LCP submits “shopping list” of concerns in response to DWP consultation on ‘lifetime pension provider’ proposal

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With the DWP consultation on the ‘lifetime provider’ model for workplace pensions closing this week, consultants LCP have submitted a detailed consultation response setting out major concerns about the proposal.  On the proposal as a whole, LCP argue that:

  • These proposed reforms represent a major distraction from much more urgent initiatives such as taking forward the recent legislation on increasing automatic enrolment pension contributions;
  • A ‘lifetime provider’ model coming on top of the creation of an ‘ecosystem’ for pension dashboards and a ‘clearing house’ for micro pot consolidation would create substantial additional cost which would end up being borne by members, as would the additional marketing costs associated with a choice-based model;
  • There are better ways of tackling the proliferation of small pension pots, which do not involve such fundamental disruption to the existing system and do not risk undermining existing high quality provision for low and middle earners;  a form of ‘pot follows member’ would help to prevent the creation of new small pots without undermining existing high quality provision.

LCP also identify a ‘shopping list’ of concerns and questions around the idea.  These include:

  • The risk of adverse outcomes for those who do not exercise choice, especially if more lucrative higher earners leave a scheme, thereby making the remaining scheme less economic for providers;
  • How individual savers will be able to evaluate the different pensions on offer to them? Will they be expected to analyse complex VFM reports, or might they instead be swayed by the best marketing or incentive offers, possibly opting as a result for inferior options?
  • Will ‘good’ employers be willing to continue to offer high quality schemes if there is a risk that past employees may continue to contribute, potentially costing the employer more?  And if there is to be an ‘exemption’ for such schemes (as mooted in the consultation paper) how would ‘good’ schemes be defined?;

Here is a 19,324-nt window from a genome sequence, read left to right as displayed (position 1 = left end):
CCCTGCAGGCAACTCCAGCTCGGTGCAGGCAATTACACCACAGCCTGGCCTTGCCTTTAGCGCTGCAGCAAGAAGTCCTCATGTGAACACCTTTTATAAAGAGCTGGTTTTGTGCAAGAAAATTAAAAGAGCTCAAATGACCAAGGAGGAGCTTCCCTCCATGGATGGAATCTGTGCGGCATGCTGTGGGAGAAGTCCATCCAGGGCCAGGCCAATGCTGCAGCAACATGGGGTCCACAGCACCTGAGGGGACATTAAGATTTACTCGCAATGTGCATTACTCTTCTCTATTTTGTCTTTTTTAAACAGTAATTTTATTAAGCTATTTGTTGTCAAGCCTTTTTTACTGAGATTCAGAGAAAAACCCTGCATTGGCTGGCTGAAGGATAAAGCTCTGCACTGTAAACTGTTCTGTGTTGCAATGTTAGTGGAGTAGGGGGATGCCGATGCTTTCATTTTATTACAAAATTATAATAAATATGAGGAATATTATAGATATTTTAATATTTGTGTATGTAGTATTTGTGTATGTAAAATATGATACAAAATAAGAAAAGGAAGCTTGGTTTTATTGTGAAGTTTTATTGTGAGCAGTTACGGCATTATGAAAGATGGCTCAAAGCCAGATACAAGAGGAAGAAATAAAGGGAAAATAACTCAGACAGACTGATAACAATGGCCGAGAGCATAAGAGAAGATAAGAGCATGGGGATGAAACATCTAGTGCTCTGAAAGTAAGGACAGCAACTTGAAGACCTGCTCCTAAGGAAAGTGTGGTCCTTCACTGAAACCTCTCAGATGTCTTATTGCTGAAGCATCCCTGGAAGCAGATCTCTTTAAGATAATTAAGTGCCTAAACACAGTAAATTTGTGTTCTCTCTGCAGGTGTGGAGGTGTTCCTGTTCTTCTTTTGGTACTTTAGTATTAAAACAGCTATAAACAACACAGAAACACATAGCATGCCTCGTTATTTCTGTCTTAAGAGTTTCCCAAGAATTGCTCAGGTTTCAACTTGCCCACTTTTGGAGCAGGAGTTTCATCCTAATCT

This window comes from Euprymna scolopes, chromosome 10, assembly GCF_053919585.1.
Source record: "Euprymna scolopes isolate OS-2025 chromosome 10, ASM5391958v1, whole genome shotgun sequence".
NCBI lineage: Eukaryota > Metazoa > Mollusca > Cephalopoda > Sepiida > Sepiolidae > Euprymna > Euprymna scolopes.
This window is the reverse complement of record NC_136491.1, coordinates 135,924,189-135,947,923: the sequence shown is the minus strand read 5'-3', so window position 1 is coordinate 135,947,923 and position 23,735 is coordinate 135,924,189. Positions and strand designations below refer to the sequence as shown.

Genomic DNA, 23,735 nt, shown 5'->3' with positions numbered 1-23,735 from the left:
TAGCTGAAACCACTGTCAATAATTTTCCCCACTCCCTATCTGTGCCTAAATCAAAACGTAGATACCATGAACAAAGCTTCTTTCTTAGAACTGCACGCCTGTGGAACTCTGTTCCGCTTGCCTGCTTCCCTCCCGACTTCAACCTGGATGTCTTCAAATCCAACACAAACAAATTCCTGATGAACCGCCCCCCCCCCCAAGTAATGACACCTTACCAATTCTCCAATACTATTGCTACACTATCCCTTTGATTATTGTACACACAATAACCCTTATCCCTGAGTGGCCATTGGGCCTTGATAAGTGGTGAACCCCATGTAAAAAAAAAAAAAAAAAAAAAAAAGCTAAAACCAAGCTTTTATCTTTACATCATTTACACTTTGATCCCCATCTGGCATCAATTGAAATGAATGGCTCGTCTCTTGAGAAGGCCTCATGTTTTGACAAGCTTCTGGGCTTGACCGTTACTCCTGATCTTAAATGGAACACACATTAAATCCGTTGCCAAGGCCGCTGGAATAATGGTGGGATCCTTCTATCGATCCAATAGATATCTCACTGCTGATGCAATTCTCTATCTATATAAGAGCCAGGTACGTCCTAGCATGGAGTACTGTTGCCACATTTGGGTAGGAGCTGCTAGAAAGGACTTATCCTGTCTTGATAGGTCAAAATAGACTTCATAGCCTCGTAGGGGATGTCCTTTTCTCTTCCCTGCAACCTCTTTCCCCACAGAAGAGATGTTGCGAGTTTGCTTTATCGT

• In a ‘member choice’ model, will there be pressure over time for the rules to allow workers to divert contributions into their individual personal pension pot (eg a SIPP held on an investment platform);  would this not conflict with the ‘Mansion House’ agenda based on large schemes with significant allocation to ‘productive finance’?
  • What will be the approval regime for schemes / providers to be allowed to be ‘lifetime providers’?  How will members be protected against the risk of scams associated with moving pension money around the system?

Commenting, LCP Partner Laura Myers, Head of DC at LCP said:

“The top priority for tackling the under-saving crisis is getting more money going into workplace pensions.  Yet implementation of legislation that would do just that is currently stalled whilst the government apparently has capacity to do work on a complete restructuring of the whole architecture of automatic enrolment.  There is already a huge amount of change and reform in the pipeline, taking up the time and money of employers, providers and trustees.  These various reforms need to see the light of day and then be given time to bed in and their impact to be assessed before moving on to further change of questionable benefit and considerable cost to members”.